News

5/13/2021
By Jenny Wells-Hosley Thursday

LEXINGTON, Ky. (May 13, 2021) — Per University of Kentucky tradition, UK President Eli Capilouto has selected student representatives to speak at the UK Commencement Ceremonies May 14-16, at Rupp Arena. 

Five speakers were selected. Each speaker will address two of the 10 ceremonies. Given limitations on the number of people allowed on the stage, the speeches will be pre-recorded. One is a College of Arts & Sciences major, and two have minors in the College. 

Among them is Bilal Shaikh. Shaikh, from Louisville, Kentucky, is graduating with a bachelor's degree in political science from the UK College of Arts and Sciences, and a minor in biology. He is also a student in the 

5/13/2021

By Emily Sallee

LEXINGTON, Ky. (May 13, 2021) —  Kayden Jenson has received a 2021 Boren Fellowship to study Turkish. Jenson is pursuing joint degrees in law and diplomacy and international commerce through the Rosenberg College of Law and the Patterson School of Diplomacy and International Commerce at the University of Kentucky.

The Boren Awards fund up to $25,000 for undergraduates and graduate students to support language study, research and study abroad in world regions critical to U.S. interests. Jenson’s award is part of the Turkish Flagship Language Initiative (TURFLI), which funds a summer program at the University of Wisconsin-Madison in

5/13/2021

By Elizabeth Chapin

LEXINGTON, Ky. (May 13, 2021) — The University of Kentucky’s Center for Health Equity Transformation (CHET) recently announced the recipients of its first Equity Changemaker Award for Graduate Students, Professional Students and Postdoctoral Scholars and Undergraduate Essay Competition. The two new awards honor UK scholars who are advancing health equity. 

The Equity Changemaker Award recognizes research by UK postdoctoral scholars, graduate and professional students. The award honors scholars whose research seeks to understand health disparities and

4/29/2021

By Stephanie Penn | Office of U.S. Senator Mitch McConnell

LEXINGTON, Ky. (April 28, 2021) — University of Kentucky alumna Tiffany Ge was promoted to legislative director of the personal office of U.S. Senate Republican leader Mitch McConnell (R-KY) in Washington, D.C. Ge, from Louisville, Kentucky, joined the senator’s office in 2017 as legal counsel and manages an extensive legislative portfolio. 

As legislative director, Ge will oversee all Kentucky-focused legislative matters for the senator and manage the policy staff. She will continue to serve as legal counsel and handle the Judiciary and Law Enforcement policy portfolios. She will be a key link with the senator’s leadership office and communicate daily with Kentuckians.

“Tiffany is a key member of my

4/29/2021

By Emily Sallee

LEXINGTON, Ky. (April 29, 2021) — The University of Kentucky Office of Nationally Competitive Awards has announced that two Wildcats have been awarded Critical Language Scholarships, which provide funding to participate in intensive language and cultural immersion programs for American students enrolled at U.S. colleges and universities.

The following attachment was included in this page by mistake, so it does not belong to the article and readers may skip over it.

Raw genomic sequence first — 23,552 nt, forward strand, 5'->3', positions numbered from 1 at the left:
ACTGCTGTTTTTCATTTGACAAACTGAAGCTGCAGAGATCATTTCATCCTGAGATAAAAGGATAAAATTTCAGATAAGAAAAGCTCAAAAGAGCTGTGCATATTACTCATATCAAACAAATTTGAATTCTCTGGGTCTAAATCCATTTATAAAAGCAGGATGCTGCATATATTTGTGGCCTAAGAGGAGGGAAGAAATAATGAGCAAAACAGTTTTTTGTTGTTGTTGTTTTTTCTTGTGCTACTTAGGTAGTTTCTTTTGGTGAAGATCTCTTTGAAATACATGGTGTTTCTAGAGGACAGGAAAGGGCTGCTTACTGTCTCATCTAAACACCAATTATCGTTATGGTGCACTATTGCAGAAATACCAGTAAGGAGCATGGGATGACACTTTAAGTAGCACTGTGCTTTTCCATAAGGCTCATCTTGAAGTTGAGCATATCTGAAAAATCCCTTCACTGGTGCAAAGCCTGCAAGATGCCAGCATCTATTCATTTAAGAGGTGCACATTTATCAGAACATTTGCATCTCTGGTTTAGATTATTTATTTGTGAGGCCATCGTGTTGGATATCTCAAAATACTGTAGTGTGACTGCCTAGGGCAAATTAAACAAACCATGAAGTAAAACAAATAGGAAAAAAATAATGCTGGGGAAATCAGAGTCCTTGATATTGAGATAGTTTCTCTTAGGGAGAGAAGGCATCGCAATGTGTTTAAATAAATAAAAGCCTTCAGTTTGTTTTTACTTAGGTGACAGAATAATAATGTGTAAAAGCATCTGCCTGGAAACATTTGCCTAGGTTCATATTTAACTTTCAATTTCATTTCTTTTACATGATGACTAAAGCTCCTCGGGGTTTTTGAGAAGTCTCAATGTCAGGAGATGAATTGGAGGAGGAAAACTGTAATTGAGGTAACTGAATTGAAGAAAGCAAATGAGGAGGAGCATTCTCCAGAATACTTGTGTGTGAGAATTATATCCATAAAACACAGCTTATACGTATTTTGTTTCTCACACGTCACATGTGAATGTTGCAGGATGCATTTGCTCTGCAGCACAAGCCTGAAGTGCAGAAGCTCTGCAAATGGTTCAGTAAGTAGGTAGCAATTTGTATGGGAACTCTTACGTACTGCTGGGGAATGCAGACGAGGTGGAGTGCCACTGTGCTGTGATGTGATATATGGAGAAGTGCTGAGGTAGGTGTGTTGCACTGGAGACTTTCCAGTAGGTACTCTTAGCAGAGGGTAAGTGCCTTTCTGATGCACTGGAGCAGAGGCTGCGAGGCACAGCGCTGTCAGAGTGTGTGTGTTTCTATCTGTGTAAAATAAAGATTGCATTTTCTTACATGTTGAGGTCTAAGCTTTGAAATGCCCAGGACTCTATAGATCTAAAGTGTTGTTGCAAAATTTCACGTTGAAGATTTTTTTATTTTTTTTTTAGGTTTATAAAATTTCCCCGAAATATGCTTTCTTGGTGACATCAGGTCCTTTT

Mihir Kale, a political science major, Chellgren Fellow and member of the Lewis Honors College, will study Swahili virtually through the MS Training Centre for Development Cooperation in Arusha,

4/26/2021

By Whitney Hale

LEXINGTON, Ky. (April 26, 2021) —The University of Kentucky Office of Nationally Competitive Awards has announced Madeline Williams has received a Fulbright Canada-MITACS Globalink Research Internship. Through this highly competitive opportunity, she will undertake advanced research projects virtually for 10 to 12 weeks.

Williams, a sociology and political science junior in UK College

4/20/2021

By Julie Wrinn

Graduate students in political science are well aware of the importance of fieldwork for their dissertation research, but for Helen Kras (Ph.D. 2021, M.A. 2020), fieldwork also became a deciding factor in her academic job search.

“Every university I had interviews with asked about fieldwork and stated they would be interested in having me teach about fieldwork in methods classes,” she said.

Kras is completing her dissertation on public opinion and gender-based violence in Latin America. In fall 2021, she will join Regis University in Denver as a tenure-track assistant professor of political science. To relieve the financial burden of research travel, private support made all the difference for Kras.

“Through the Ken and Mary Sue Coleman Award and the Research and Travel Award, I was able to conduct fieldwork in Brazil and El Salvador,” she

4/6/2021

By Richard LeComte 

LEXINGTON, Ky. -- When Horace Bartilow was growing up in Jamaica in the 1970s, he’d watch helicopters carrying herbicide fly overhead. They were headed for the marijuana crops that farmers were growing in the center of the island --— one facet of the U.S. global war on drugs.  

Now, many years later, Bartilow is researching the politics and economics behind the drug wars as a professor of political science in the University of Kentucky’s College of Arts & Sciences. His latest book, “Drug War Pathologies: Embedded Corporatism and U.S. Drug Enforcement in the Americas,” finds the corporatist

3/31/2021

By Jenny Wells-Hosley

The University of Kentucky College of Arts and Sciences will induct six new members into the A&S Hall of Fame next week as part of its 2020 class of inductees.

For the first time in 21 years, the Hall of Fame ceremony will take place virtually, offering the campus community and the public the opportunity to watch the induction ceremony and celebration. The ceremony had to be delayed last year due to COVID-19 restrictions. Those interested in attending must register at https://forms.as.uky.edu/hof-rsvp and can tune in at 7 p.m. EDT Friday, April 9, at www.as.uky.edu/hall-fame-live.

The 2020 alumni inductees include:

Ouita Papka Michel (Political

3/5/2021

By Jenny Wells-Hosley

LEXINGTON, Ky. (March 5, 2021) — Throughout the month of March, the University of Kentucky will recognize Women’s History Month with a series of events and special programs.

Women’s History Month is about honoring the achievements and contributions women have made across the U.S. and throughout the world. The UK Martin Luther King (MLK) Center will host a variety of programs, in collaboration with its campus partners, in addition to the College of Arts and Sciences, the UK Women’s Forum, the National Pan-Hellenic Council (NPHC) and other campus organizations.